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Working with JSON in .NET – a Silverlight example

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Unlike any other .NET sub-framework, Silverlight has built capabilities to work with JSON. In this article, I am focusing on JsonObject, a class that can help the developer work with JSON content.

Here is my sample JSON data representation:

{ "parts" : {
"part" : [
{ "name" : "Mainboard" },
{ "name" : "Keyboard" },
{ "name" : "CPU" },
{ "name"" : "FAN" }
] }
}
Nothing complicated to this point. Now, I want to read the array of objects declared inside the part element. To do this, I am going to declare an instance of JsonObject and JsonArray. While JsonObject handles single objects, an array will contain a multitude of objects.

An important note to be made is that you need to reference the System.Json library in order to work with the above mentioned classes.

Initially, I stored the existing JSON code in a sample string:
string jsonString = @"{ ""parts"" : {
""part"" : [
{ ""name"" : ""Mainboard"" },
{ ""name"" : ""Keyboard"" },
{ ""name"" : ""CPU"" },
{ ""name"" : ""FAN"" }
] }
}";

Now, if one quite simple task would be obtaining the names of each part present in the array. To do this,  I am going to create an instance of JsonObject and pass the JSON string to the Parse method for the same class:

JsonObject jsonDoc = (JsonObject)JsonObject.Parse(jsonString);

 

Now, I need to actually handle the existing data array. To do this, I am instantiating JsonArray and show the path to the needed array via object names:

JsonArray jsonArray = (JsonArray)jsonDoc["parts"]["part"];

This array contains all elements inside the part set. To get the actual names, I am using this code:

foreach (JsonObject obj in jsonArray)
{
JsonValue init;
obj.TryGetValue("name", out init);
Debug.WriteLine(init.ToString());
}

What this code does, is it goes through the existing objects in the array and gets the values stored for every specific object that meets the name requirement, printing them in the Debug console. The values are printed in quotes, so you need to take care of correct string handling, if the situation requires it. An interesting moment here is the fact that once an array or another object is set as a value, the returned value will be the string representation of that value.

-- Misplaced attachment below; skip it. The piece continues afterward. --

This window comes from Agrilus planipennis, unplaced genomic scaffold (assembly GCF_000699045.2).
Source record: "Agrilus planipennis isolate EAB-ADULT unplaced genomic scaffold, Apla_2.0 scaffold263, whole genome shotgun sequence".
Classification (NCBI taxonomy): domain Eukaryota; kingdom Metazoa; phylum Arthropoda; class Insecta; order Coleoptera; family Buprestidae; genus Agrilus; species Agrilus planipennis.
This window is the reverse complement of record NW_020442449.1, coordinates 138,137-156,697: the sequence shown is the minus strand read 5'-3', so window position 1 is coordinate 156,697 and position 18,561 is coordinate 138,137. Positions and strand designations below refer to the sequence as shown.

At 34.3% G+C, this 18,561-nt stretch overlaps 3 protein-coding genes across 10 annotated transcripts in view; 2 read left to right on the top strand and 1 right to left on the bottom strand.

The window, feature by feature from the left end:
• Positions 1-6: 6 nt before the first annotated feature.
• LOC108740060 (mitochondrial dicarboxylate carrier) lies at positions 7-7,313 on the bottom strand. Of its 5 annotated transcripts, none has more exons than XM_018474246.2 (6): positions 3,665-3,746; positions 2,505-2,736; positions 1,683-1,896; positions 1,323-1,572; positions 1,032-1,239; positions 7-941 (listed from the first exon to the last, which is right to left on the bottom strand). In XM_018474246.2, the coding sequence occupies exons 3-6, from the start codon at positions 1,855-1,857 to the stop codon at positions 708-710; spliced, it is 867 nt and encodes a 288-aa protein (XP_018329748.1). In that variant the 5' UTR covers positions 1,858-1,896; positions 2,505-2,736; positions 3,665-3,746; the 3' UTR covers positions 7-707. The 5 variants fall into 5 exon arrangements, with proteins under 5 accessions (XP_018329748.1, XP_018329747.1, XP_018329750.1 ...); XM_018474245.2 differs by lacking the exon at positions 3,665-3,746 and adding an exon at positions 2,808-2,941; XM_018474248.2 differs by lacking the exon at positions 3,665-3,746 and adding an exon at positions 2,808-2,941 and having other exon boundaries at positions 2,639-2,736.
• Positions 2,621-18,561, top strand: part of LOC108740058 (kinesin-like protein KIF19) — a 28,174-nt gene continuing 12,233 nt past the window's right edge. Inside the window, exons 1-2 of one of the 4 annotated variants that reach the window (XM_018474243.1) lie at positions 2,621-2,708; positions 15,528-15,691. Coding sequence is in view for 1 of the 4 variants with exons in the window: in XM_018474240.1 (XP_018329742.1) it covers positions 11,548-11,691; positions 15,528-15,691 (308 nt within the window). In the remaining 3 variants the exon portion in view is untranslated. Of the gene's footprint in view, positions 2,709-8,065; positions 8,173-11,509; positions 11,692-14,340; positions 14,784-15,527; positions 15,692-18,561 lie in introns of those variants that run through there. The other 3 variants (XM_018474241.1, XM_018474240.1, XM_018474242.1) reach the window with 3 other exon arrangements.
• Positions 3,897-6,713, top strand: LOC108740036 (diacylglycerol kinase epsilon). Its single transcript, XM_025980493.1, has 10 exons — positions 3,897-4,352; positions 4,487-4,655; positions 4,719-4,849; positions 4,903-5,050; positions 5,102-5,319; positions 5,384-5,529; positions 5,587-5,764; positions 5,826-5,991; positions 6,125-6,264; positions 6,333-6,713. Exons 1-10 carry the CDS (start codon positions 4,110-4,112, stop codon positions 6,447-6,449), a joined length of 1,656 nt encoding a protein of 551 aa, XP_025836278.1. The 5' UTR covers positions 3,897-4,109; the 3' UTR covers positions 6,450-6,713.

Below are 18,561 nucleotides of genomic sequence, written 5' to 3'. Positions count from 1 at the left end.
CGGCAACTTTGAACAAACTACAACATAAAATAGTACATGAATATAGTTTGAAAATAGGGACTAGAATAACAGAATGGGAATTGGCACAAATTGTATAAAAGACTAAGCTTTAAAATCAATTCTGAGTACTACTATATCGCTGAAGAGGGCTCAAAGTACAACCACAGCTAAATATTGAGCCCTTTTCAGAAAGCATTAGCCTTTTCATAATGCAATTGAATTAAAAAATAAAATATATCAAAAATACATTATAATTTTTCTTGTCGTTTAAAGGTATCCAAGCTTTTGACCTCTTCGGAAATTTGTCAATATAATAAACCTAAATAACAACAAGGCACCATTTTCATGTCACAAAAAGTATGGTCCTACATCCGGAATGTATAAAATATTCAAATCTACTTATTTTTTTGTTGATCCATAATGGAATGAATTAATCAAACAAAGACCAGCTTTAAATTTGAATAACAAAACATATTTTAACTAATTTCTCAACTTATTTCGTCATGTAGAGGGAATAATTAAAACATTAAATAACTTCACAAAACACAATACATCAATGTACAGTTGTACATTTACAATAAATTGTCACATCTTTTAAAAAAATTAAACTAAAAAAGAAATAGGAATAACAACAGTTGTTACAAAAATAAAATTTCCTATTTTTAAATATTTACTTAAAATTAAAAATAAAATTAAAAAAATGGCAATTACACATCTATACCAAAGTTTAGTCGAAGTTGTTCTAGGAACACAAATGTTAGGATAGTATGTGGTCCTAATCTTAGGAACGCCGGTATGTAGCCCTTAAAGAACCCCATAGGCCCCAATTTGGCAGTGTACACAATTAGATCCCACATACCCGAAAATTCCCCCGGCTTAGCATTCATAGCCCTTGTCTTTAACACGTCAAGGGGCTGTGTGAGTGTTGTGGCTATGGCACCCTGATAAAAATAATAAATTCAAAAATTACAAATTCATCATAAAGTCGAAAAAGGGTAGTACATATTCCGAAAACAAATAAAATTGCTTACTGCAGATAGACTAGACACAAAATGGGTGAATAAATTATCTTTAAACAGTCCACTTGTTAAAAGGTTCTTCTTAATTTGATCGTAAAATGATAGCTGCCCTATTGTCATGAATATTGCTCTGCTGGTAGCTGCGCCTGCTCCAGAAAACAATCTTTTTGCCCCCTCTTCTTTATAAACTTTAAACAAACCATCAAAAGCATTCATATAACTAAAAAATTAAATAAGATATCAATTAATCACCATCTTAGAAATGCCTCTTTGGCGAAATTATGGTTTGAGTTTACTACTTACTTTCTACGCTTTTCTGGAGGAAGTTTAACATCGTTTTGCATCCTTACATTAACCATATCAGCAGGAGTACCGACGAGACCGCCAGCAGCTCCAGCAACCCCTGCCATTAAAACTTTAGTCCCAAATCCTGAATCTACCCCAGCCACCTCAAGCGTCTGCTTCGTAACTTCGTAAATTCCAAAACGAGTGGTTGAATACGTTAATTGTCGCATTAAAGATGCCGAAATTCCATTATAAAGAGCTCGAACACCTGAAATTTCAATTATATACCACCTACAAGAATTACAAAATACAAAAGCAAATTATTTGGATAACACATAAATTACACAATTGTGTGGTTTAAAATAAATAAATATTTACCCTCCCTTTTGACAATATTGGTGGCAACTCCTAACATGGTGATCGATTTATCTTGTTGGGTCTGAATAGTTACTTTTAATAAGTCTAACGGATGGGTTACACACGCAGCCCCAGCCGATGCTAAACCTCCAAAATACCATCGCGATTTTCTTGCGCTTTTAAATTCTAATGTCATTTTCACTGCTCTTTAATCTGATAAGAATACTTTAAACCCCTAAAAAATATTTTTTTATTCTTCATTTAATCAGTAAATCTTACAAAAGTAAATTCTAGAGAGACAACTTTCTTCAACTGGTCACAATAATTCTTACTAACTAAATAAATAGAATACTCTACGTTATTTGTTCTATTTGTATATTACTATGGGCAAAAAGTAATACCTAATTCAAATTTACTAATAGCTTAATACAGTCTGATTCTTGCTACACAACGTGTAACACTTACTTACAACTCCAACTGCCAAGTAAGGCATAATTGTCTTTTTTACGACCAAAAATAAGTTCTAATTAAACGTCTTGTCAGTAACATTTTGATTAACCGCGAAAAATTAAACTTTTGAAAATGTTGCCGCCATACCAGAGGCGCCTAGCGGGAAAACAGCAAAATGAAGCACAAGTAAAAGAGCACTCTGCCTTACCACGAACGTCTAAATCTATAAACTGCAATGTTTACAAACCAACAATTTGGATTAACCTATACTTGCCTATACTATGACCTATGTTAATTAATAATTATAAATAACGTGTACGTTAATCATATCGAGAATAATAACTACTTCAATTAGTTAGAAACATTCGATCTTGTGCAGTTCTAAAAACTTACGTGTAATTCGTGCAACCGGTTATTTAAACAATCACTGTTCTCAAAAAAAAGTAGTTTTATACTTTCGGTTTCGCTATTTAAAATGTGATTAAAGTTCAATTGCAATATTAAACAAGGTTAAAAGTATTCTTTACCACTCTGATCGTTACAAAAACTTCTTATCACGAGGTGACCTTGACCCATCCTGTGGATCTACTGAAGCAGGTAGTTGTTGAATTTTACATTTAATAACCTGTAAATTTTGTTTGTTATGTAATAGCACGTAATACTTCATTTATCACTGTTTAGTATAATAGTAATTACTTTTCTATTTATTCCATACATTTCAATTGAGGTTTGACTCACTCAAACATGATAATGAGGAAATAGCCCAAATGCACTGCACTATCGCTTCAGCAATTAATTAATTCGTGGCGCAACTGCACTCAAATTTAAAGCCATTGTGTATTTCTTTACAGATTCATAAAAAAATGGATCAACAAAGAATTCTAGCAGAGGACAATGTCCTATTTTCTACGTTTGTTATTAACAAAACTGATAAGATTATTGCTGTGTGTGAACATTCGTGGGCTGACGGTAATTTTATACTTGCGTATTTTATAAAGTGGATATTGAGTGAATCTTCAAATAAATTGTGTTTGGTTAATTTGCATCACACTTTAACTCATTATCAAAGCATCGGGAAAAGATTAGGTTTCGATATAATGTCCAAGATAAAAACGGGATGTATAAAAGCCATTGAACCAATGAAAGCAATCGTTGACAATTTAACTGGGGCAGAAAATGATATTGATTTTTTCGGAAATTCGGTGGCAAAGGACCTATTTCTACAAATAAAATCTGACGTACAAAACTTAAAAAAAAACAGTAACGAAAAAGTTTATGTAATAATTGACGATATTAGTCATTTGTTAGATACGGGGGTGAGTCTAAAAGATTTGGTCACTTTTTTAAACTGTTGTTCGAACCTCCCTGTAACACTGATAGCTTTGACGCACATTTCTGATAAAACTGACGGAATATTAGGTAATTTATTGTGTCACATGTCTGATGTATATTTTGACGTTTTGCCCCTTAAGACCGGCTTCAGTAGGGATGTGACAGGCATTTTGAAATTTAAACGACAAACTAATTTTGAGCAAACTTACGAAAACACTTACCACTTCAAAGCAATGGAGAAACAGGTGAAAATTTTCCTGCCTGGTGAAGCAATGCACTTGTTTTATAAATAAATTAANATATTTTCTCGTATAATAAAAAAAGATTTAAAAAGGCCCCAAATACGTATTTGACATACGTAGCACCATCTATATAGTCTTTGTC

Here is an example – I modified the existing JSON representation to include an array of secondary items:

string jsonString = @"{ ""parts"" : {
""part"" : [
{ ""name"" : [{ ""start"" : ""Main""},{ ""end"" : ""board""}] },
{ ""name"" : ""Keyboard"" },
{ ""name"" : ""CPU"" },
{ ""name"" : ""FAN"" }
] }
}";

If I run the above code, I will only obtain [{ ""start"" : ""Main""},{ ""end"" : ""board""}] as the returned value, since the developer-set nesting only covers the top level array.

The above code works good if you know what you are looking for. However, a bit of a different approach is used when the developer doesn’t know the object names.

string jsonString = @"{ ""parts"" : {
""part"" : [
{ ""unit1"" :""Mainboard"" },
{ ""unit2"" : ""Keyboard"" },
{ ""unit3"" : ""CPU"" },
{ ""unit4"" : ""FAN"" }
] }
}";

Here I have the same array, but different child objects. Being a key-value pair, I am going to use the code below to obtain both the key name and its value:

JsonObject jsonDoc = (JsonObject)JsonObject.Parse(jsonString);
JsonArray jsonArray = (JsonArray)jsonDoc["parts"]["part"];

foreach (JsonObject obj in jsonArray)
{
foreach (string key in obj.Keys)
{
Debug.WriteLine(key);
Debug.WriteLine(obj[key]);
}
}

I have the same declaration for JsonObject and JsonArray, however I am going through each key in the array (note, that I am ONLY going through the part array) and then get the value by passing the identifying key to the object.

As you can see from the code samples above, handling JSON data in Silverlight is simple, if you are aware of the document structure. Of course, you can adapt the samples to situations when the obtained data is represented in an unknown way, meaning that you are not aware of the naming structure as well as of the existing data elements (like arrays), but that will be a less-likely situation and it generally shows a poor design choice for the existing system.

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